Feeling rattled and finding calm

It was one of those weeks. The after-glow of vacation, cherished family memories and yes, help from Mr. L and others was over and it was little old me once again, the go-to person in charge of most things kid and home-related. The purge I went through getting ready for our guests for our weekend away only scratched a tiny surface of the disorganized chaos that is my house. One pile is put away and another pops up. It is a constant battle. Late nights had caught up with me and I was tired, beyond tired but exhausted. Early mornings, dragging kids out of bed in the still dark morning corralling them to their buses or driving them to school provided little relief as I looked around wondering where to start. Do I organize? Do I write? Do I go grocery shopping? Do I pay the bills? Do I sleep? It was one of those weeks where everything seems overwhelming and you are feeling underwhelmed to start anywhere. But I got the kids to school. Fed and managed to hold onto my self until mid-week. The kids, either dealing with their own tiredness from trying to get back onto a schedule, a mom whose temper was a little shorter than usual, pressure to ramp up at school as report card time nears or all of the above seemed to break down one by one.

The first morning is was Audrey. Now the last year I have seen a huge improvement in how she deals with her emotions and my message of “talk rather than yell” when feeling frustrated seemed to finally be getting through, until Wednesday. Full-on meltdown because she didn’t like the pants she had picked out and wanted her point back for getting ready in the morning although she had already lost it due to her dithering upstairs. It continued through a forced breakfast and resulted in my having to haul her off the floor, our voices raising in unison, her screaming about her pants and me yelling that the bus was driving down the road. With a deep breath I got her out the door, onto the bus and went to deal with round two of kids.

Jacob was next. Having been to his preschool rather erratically over the holidays because of days off for vacation it was his first full week back. We started walking into the coat room when the tears started. “I want to say with Mommy!!!!” Kissing him goodbye, I handed him over to his teacher for hugs and bolted out the door trying not to let the mom guilt settle in too long. After all, I had a full day of writing planned to catch-up on editing some scenes.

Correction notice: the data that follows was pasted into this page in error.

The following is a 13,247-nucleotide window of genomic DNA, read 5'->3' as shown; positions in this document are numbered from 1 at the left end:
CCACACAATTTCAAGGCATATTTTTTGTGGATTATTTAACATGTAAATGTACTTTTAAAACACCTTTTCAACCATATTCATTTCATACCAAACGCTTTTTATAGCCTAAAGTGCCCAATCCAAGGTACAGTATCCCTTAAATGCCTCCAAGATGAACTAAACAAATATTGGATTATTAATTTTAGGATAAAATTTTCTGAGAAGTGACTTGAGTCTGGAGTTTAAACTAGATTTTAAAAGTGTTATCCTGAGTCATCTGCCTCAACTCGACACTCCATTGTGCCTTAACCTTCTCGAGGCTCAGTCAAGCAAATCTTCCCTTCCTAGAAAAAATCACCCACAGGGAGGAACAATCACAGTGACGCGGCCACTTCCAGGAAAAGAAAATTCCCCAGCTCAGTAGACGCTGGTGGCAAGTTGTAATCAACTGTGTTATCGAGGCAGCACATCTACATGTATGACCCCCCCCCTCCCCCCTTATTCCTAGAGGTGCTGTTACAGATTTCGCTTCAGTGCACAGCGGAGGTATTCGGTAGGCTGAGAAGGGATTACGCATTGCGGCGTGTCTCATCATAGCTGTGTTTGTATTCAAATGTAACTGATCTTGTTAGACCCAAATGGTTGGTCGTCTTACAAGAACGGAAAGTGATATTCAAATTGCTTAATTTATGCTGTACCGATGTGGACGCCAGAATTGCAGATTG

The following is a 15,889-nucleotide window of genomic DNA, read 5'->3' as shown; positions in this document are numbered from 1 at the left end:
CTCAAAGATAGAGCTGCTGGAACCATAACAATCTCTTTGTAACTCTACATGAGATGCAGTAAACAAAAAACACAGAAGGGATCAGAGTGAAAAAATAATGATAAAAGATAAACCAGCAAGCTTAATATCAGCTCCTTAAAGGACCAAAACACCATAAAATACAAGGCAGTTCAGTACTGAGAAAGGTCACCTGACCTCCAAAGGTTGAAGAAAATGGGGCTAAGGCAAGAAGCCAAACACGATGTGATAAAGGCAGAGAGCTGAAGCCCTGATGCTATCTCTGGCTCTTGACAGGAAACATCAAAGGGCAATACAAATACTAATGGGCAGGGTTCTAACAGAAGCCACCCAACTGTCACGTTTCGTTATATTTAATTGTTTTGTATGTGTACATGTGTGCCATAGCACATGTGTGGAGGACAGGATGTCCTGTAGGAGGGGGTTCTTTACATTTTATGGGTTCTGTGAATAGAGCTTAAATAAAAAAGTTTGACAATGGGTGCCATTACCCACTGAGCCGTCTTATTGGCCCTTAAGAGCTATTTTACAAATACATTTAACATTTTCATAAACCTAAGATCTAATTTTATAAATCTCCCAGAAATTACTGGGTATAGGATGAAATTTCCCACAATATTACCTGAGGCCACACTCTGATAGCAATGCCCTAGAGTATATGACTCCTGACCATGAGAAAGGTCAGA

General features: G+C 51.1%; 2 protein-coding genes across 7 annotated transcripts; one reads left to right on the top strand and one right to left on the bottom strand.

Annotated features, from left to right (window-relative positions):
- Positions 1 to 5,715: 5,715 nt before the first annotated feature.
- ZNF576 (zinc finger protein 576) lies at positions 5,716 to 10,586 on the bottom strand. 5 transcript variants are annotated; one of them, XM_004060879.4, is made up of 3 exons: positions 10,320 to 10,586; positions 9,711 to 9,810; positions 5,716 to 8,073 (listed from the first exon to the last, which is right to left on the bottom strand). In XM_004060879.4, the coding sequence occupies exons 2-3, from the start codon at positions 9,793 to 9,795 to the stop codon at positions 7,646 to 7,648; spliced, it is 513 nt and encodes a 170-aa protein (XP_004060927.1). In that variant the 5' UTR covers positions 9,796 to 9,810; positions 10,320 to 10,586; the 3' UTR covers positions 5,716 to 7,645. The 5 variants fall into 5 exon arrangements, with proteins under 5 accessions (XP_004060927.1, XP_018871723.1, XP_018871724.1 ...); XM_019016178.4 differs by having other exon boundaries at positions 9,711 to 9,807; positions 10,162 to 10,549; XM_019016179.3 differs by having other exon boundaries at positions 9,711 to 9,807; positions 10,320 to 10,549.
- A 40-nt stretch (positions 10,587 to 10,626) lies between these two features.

Back home, messages were flying, texts beeping as I tried to first answer my ignored emails. The snack program I am coordinating needed attention, no one had the schedule. Had I made the schedule? Yes, thankfully one late night I had popped names into the calendar and emailed it off. After all of that, I had three hours left to write, prep dinner and take the dog for a walk. I could feel the frustration building.


A few uneventful days provided relief until Friday. Friday, the day Jacob decided to have a full-on hitting tantrum like no three-year old because I would not let him watch television when he wanted. Thinking he was tired, I decided to forgo lunch and get him into bed. Tantrum continued until I was roaring like a she-lion and he was roaring right back as I tried to restrain him from biting, kicking and hitting me. Being on the petite side, a little boy’s kicks and slaps hurt!

I hovered above watching myself wondering what was going on? How did a generally sweet three-year old and his mom get to this point?  After I pulled out scary mom voice to shock him into stopping, I knew it was enough. Taking a breath, he was gulping back sobs and I was on the verge of tears, I managed to pull myself together and talk in a softer but firm voice about how he needed to stop. He blubbered, “No, you stop!” followed by a weaker attempt to hit me. My soft voice turned to a soft growl in warning, “Do not hit Mommy.” I had visions of Jacob entering kindergarten September 2014 unable to control his actions, flailing when he didn’t get his way and my stomach twisted. This was new territory, the preschool boy tantrum. My middle child certainly had her share of breakdowns between 2.5 yrs and nearly 4 yrs old (and still does at almost 6 yrs old) but I always knew the worst of them were saved for us at home. I wasn’t as confident with Jacob.